Double Shock tries to deliver twice the mystery, but it doesn't quite realize its full potential. Lt. Columbo's case against local culinary show host Dexter Paris for killing his rich uncle gets complicated when he learns that Dexter has an identical twin brother who could also be the killer. Martin Landau pulls double duty, playing identical twins; however he tries a bit too hard to distinguish the characters from each other. Julie Newmar also stars, and gives a strong supporting performance. Still, the directing is poor and unfocused, and weakens the film. Though overall it's a little underwhelming, Double Shock does have an intriguing mystery and some clever twists.
This episode is one of my favorites, even though the plot is actually a bit weak - it relies too much on the unlikelihood of the warring twins co-operating. But in Columbo, it's all about the dialog; those conversations where Columbo toys, catlike, with his suspect. In Double Shock the twin angle adds a twist to the usual dialog, as the twins are constantly pointing the finger at each other. Martin Landau is an excellent guest star, and he manages to differentiate the twin brothers quite well, especially in the scene where Dexter imitates Norman.
The supporting cast is rather strong: Tim O'Connor as the lawyer was a bit of a surprise, in his rather unethical conduct being prepared to cover up Clifford's will. Jeanette Nolan is quite fun, she unwittingly provides the crucial evidence in the case (due to the interruption of her TV program), and her animosity towards Columbo allows him to show a different side to his character, as he tries to patch up their relationship and shows a more sensitive side.
Just one more thing... How does Columbo ever get a conviction? Seriously, at the end of this episode, what evidence does he actually have against the brothers? Admittedly he proved they could have done it, but where is the evidence that they actually did? Of course, the mystery plot is not quite the point in Columbo, but still the weakness of the resolution detracts from this epsiode, when compared to other season 2 epsiodes like Requiem for a Falling Star and The Greenhouse Jungle.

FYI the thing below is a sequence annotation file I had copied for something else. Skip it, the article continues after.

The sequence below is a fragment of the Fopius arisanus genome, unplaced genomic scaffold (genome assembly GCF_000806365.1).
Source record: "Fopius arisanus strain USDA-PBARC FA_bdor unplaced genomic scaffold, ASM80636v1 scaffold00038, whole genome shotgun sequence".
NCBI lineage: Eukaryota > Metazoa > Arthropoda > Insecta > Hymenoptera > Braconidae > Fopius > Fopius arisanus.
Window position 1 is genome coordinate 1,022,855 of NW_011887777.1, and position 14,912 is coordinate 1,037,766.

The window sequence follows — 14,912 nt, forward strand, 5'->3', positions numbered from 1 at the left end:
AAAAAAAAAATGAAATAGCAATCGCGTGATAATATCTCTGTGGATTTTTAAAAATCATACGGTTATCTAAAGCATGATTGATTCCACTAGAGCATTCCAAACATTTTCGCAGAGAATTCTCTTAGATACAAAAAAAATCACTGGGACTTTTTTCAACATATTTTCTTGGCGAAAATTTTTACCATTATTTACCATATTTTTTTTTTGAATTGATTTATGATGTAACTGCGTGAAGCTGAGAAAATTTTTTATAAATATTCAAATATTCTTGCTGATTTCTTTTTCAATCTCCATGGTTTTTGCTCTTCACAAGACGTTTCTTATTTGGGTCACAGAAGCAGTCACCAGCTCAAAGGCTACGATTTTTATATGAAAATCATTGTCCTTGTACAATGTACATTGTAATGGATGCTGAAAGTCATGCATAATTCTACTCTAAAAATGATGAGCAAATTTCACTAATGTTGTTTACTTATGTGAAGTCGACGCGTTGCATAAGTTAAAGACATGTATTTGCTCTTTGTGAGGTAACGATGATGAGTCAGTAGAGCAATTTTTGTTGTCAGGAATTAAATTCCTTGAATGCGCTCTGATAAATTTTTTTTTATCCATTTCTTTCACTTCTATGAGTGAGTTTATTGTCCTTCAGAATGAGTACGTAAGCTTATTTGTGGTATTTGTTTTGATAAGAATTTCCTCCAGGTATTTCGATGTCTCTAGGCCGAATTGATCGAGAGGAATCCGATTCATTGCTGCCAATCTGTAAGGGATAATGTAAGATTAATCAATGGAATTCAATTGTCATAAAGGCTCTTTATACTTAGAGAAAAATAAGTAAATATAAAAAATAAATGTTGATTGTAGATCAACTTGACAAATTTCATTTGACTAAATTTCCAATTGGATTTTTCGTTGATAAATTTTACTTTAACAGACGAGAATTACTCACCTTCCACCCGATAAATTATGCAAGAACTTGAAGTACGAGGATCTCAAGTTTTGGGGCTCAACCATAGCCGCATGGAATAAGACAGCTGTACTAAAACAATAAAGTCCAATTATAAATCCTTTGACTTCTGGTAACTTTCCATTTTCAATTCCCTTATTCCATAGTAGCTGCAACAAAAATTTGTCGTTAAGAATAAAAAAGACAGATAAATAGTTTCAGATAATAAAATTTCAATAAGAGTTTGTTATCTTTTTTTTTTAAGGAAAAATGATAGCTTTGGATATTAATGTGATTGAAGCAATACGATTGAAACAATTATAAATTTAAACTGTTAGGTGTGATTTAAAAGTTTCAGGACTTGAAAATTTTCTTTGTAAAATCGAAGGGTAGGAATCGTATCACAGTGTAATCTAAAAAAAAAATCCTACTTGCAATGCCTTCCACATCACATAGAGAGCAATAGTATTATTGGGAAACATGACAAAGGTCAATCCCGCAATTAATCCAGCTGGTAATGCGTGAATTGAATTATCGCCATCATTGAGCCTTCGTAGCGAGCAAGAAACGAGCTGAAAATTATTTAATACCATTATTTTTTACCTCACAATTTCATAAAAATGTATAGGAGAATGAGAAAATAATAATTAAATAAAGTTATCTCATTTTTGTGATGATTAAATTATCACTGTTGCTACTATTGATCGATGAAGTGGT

Martin Landau plays feuding twin brothers who kill their uncle to gain access to his inheritance. Julie Newmar puts in a rather sexy performance as the dead-man's bride to be. Dabney Coleman plays the straight man detective to Columbo.
"You must belong in some pig stye," says Mrs. Peck, the housekeeper in the Paris home, when Columbo drops cigar ashes on her precious floor. Columbo's spats with Mrs. Peck (Jeanette Nolan) are hilarious and jarring. Her outbursts show more anger than you'll see out of any murderer or from Columbo himself in the whole series.
Columbo does some excellent sleuthing here, but the comedy in this show is what makes it special. Scenes with Julie Newmar are also very funny. The show is from the second season. The story was written by the Columbo master, Jackson Gillis. Comedy has always been central to Columbo and the older episodes did it so well.
Landau as the twins is sufficiently evil and confusing.
This is another good Columbo-episode.
Double Shock is one of the many good Columbo episodes which reaches the level of a good movie.
It has all the elements we like in the Columbo episodes. We get the laugh when Columbo makes something clumsy, and it happens more than once in Double Shock. I can almost guarantee that you will laugh several times if you decide to watch this episode.
We also get the riddle as usual with an almost perfect murder, but something about the murder troubles Columbo. The end is the usual, we get the story about how Columbo solved the mystery.
Please read the following before uploading
Do not upload anything which you do not own or are fully licensed to upload. The images should not contain any sexually explicit content, race hatred material or other offensive symbols or images. Remember: Abuse of the TV.com image system may result in you being banned from uploading images or from the entire site – so, play nice and respect the rules!